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Cookbook Watch

April 28, 1999|RUSS PARSONS

Most people know Martin Yan as the cartoonish character he plays on his PBS television cooking shows--yakking it up in Charlie Chan shtick and flailing a cleaver like a madman. That's only one side of him, though. Even his fans might be surprised to learn that Yan is actually a very smart, thoughtful guy, albeit one who has never let those qualities become a threat to his television success.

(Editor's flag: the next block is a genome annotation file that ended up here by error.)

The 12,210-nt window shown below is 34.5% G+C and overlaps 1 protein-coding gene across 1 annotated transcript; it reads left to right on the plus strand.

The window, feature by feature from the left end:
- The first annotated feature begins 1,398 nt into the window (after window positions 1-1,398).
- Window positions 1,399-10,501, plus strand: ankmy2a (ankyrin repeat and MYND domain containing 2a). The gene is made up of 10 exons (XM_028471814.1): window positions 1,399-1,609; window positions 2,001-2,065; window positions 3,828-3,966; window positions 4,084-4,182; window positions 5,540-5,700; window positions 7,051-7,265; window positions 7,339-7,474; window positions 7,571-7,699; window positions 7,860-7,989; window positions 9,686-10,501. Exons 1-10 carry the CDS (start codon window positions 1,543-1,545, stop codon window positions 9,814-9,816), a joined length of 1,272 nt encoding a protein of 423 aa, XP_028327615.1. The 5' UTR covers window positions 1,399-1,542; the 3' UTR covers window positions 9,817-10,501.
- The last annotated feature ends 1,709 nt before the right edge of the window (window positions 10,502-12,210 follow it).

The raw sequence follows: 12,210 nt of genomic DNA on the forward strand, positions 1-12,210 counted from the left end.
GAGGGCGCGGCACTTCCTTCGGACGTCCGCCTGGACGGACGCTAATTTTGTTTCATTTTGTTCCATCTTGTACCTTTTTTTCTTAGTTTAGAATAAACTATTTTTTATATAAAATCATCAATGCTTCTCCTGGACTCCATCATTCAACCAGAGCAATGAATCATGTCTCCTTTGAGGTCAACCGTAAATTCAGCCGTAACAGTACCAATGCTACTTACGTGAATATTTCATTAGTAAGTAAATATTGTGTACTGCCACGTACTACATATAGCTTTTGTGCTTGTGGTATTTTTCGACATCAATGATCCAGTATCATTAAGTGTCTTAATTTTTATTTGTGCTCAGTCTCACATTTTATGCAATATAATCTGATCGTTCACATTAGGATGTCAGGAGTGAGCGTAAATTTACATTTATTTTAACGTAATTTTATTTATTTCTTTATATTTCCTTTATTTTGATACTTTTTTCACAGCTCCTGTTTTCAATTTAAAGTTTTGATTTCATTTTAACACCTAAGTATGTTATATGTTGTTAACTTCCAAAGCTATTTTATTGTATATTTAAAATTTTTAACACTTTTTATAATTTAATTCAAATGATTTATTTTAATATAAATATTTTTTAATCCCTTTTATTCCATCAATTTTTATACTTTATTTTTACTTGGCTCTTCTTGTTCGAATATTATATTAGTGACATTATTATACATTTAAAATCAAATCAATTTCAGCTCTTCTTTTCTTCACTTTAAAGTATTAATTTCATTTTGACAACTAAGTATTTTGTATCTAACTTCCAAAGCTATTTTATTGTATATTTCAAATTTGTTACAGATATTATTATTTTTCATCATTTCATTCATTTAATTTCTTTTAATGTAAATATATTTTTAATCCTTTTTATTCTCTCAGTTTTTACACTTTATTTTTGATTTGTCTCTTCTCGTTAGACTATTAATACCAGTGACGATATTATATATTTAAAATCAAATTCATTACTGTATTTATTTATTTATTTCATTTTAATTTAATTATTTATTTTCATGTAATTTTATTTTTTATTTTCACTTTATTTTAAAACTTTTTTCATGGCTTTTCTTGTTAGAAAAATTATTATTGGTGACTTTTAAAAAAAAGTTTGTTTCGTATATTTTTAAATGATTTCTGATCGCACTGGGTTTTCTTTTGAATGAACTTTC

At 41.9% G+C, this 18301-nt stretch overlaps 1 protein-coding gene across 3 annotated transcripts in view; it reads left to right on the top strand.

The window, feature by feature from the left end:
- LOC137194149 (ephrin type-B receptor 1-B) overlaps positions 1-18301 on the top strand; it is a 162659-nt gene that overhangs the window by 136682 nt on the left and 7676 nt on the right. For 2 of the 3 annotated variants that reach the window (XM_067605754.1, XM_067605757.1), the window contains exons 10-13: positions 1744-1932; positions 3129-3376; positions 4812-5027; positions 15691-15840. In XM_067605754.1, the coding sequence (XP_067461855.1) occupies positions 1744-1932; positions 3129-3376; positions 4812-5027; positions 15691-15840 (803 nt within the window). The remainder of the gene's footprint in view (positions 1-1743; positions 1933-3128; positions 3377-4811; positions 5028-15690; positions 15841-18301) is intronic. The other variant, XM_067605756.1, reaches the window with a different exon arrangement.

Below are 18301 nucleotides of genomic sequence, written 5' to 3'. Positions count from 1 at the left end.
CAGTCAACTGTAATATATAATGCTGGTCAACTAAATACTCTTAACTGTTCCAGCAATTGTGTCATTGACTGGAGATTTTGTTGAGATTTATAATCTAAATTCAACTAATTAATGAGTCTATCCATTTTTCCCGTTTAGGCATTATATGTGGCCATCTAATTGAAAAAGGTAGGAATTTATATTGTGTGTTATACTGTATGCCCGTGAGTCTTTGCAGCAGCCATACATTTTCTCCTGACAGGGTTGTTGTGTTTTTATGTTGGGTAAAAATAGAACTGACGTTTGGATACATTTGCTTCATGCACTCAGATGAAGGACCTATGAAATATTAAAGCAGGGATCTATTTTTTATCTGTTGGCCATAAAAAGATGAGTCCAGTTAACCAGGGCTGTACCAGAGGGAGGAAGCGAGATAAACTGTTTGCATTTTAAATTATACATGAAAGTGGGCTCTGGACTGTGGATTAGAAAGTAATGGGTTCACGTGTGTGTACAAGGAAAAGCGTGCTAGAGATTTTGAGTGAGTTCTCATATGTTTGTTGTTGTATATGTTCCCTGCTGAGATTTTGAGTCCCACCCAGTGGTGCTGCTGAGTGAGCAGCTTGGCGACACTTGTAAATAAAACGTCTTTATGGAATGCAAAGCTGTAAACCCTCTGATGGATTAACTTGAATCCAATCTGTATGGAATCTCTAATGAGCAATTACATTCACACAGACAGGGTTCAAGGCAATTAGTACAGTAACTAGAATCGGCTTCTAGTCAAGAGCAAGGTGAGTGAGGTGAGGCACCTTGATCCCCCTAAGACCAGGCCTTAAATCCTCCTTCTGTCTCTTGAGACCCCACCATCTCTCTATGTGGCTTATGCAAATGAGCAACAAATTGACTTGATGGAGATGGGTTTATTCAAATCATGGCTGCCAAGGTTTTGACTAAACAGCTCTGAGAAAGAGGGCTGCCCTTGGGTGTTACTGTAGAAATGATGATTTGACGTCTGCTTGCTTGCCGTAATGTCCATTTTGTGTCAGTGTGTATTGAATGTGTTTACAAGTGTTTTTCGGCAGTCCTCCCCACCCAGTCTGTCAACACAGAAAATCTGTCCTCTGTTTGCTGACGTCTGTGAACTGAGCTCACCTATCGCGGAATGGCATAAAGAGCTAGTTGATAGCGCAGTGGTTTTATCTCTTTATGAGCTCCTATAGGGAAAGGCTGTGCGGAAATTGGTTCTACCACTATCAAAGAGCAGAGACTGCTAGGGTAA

In "Martin Yan's Feast" (Bay Books, $34.95), the accompanying cookbook to his new TV series, those qualities shine through more than ever. This is an Asian cooking primer for those who can't find the old Ken Hom books or who find Barbara Tropp intimidating. There are sections on equipment and techniques and brief descriptions--many with photographs--of what may be unfamiliar ingredients. There is also a smattering of pan-Asian dishes--not just Yan's attempts at Fusion Cuisine but also more traditional recipes from influences as far-flung as the Philippines, Korea and the Nonya cooking of Malaysia and Singapore.

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